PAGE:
Migrant Caravan: Glenn Beck Suggests Using 'Pain Ray' Military System on Asylum Seekers: 'Best Idea for the Border I Have Seen'

Political commentator Glenn Beck suggested using a nonlethal weapon known as the Active Denial System to use on the migrant caravan.

Beck tweeted a video of the ADS on Tuesday and tagged President Donald Trump in his message, claiming it was the "best idea for the border" he has ever seen.

"Caravan - meet new non lethal defense system. Best idea for the border I Have seen yet," Beck wrote on Twitter along with a video of how the system works.

Caravan - meet new non lethal defense system. Best idea for the border I Have seen yet. ⁦@POTUShttps://t.co/hCQx5hOOoD

— Glenn Beck (@glennbeck) November 13, 2018

ADS is "the first non-lethal, directed-energy, counter-personnel system" that can project a beam of millimeter waves that can control crowds, according to the U.S. Department of Defense website.

"The Active Denial System is an advanced, long-range non-lethal, directed energy, counter-personnel capability that projects a man-sized (1.5 m) beam of millimeter waves (not microwaves) at a range up to 1,000 meters. It will have the same compelling non-lethal effect on all human targets, regardless of size, age and gender," the Defense Department wrote.

The description added that ADS uses a "focused beam of millimeter waves at a frequency of 95 gigahertz (GHz)" and will give those in its path a "heating sensation." The sensation of the beam, it continued, "is intense enough to cause a nearly instantaneous reflex action of the target to flee the beam."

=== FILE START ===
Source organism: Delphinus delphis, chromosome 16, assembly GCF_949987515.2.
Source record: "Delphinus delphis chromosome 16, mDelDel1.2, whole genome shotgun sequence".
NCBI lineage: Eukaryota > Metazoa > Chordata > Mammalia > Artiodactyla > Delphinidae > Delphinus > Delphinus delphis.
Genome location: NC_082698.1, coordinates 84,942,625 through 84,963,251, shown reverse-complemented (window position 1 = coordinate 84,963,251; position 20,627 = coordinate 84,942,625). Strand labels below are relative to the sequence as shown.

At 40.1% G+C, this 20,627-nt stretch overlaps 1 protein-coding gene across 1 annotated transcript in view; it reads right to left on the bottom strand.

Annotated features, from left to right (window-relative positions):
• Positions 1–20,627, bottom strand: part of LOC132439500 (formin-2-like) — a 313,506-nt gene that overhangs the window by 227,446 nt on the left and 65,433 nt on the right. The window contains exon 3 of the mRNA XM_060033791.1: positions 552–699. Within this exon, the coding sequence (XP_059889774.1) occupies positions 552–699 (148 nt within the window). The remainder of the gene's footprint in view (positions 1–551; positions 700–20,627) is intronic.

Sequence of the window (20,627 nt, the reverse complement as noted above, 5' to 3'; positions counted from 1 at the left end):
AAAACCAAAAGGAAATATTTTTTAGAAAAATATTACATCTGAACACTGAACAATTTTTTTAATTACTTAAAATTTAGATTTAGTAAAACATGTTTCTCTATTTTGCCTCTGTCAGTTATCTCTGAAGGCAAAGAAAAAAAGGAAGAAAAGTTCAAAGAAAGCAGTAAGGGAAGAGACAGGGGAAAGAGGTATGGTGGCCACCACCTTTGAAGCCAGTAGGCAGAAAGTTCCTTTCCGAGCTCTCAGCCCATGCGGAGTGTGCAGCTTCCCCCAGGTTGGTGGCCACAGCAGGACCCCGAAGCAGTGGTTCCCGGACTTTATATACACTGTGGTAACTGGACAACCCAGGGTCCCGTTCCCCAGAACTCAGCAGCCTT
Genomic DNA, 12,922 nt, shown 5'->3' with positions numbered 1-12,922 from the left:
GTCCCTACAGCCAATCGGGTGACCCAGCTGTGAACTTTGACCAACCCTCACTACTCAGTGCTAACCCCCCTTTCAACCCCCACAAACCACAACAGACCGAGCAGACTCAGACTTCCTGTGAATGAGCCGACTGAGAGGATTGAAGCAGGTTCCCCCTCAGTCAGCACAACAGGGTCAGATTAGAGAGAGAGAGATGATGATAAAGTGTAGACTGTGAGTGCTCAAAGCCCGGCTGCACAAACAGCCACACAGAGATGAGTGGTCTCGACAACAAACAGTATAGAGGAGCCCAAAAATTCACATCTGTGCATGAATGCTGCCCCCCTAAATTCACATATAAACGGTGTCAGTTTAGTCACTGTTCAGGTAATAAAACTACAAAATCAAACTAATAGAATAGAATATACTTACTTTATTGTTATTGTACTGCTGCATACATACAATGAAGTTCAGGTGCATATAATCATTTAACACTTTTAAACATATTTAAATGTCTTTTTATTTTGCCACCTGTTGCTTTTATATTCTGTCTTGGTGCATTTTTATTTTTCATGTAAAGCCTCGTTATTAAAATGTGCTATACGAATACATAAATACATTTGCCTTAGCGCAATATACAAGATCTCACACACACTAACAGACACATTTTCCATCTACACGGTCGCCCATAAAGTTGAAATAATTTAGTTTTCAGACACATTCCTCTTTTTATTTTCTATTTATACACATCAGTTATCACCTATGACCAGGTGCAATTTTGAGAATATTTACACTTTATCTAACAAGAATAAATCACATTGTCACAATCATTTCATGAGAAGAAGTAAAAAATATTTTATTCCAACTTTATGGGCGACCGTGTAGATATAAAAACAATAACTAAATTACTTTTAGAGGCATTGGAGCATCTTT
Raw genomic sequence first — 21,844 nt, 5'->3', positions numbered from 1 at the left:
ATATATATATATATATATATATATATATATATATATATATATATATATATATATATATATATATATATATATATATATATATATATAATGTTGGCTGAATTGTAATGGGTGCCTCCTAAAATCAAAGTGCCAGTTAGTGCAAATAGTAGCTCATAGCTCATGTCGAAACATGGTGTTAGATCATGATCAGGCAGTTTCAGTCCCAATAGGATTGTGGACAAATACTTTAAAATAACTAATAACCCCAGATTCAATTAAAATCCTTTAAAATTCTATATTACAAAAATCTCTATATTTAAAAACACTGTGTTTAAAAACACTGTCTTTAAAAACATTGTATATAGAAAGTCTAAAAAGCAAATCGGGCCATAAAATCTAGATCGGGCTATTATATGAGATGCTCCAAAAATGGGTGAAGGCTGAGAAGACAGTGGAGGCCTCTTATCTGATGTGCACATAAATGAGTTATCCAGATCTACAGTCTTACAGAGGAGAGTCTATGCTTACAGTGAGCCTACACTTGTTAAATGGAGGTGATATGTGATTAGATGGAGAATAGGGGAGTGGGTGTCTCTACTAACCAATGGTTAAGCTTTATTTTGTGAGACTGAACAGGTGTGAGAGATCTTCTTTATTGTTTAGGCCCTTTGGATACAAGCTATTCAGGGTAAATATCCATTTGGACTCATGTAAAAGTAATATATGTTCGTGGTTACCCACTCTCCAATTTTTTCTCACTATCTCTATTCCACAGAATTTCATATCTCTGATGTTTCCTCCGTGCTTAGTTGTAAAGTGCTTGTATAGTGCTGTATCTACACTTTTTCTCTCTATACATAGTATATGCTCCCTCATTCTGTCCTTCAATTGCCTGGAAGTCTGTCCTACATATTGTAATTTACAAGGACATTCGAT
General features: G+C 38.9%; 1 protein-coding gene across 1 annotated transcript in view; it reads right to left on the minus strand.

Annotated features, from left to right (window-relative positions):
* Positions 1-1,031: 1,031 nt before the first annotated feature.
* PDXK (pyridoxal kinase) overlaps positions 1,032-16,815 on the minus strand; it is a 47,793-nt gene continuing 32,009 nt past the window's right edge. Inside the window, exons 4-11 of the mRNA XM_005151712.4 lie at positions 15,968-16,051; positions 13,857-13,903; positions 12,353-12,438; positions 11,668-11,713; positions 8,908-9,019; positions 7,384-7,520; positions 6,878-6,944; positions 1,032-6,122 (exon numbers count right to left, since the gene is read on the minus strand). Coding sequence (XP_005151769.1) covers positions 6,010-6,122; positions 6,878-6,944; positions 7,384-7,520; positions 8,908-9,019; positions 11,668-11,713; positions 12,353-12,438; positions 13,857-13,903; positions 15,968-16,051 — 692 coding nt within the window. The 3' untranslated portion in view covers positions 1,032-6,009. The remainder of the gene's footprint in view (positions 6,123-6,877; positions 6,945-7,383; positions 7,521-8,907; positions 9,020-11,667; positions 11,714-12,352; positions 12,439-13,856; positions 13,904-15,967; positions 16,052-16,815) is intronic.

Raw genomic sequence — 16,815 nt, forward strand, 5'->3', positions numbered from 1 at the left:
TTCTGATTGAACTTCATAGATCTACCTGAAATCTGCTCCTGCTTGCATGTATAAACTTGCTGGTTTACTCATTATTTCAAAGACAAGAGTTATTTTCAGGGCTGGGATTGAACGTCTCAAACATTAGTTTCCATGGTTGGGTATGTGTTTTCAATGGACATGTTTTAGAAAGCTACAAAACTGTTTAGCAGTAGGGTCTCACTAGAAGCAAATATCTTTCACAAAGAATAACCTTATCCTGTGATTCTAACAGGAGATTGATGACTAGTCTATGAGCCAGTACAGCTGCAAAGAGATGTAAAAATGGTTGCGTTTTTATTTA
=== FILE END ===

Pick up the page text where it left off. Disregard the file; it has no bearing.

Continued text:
The beam is supposed to be safe and, according to the Pentagon, has only injured two people in 1999 and 2007 that required medical attention for second-degree burns.

Philip Sherwell, a reporter from The Telegraph who tried out the ADS in 2007, told the publication that the sensation from the weapon felt "unbearably uncomfortable, like opening a roasting hot oven door".

The system has been commonly referred to as the "pain ray."

The migrant caravan coming from Central American and traveling to the U.S. through Mexico has been a frequent target of attacks by President Donald Trump and his allies. About 6,500 people are expected to reach Guadalajara, Mexico, in the next few days.

Central American migrants moving in a caravan towards the United States, head to a shelter, in the outskirts of Zapotlanejo, Jalisco state, Mexico, on November 11. Political commentator Glenn Beck suggested that the use of ADS on the caravan could halt their migration. ULISES RUIZ/AFP/Getty Images

The Trump administration was told that "only a small percentage" of migrants traveling with caravans will reach the U.S. The information was received before the administration deployed more than 5,200 troops to the border, according to documents obtained by Newsweek.

On Friday, Trump signed a proclamation that stated he would deny asylum to those migrants who enter the country illegally. The order is likely to be challenged in court.

"People can come in, but they have to come in through the ports of entry, and that, to me, is a very important thing," Trump told reporters Friday. "We're not letting them in, but they're trying to flood our country. We need the wall."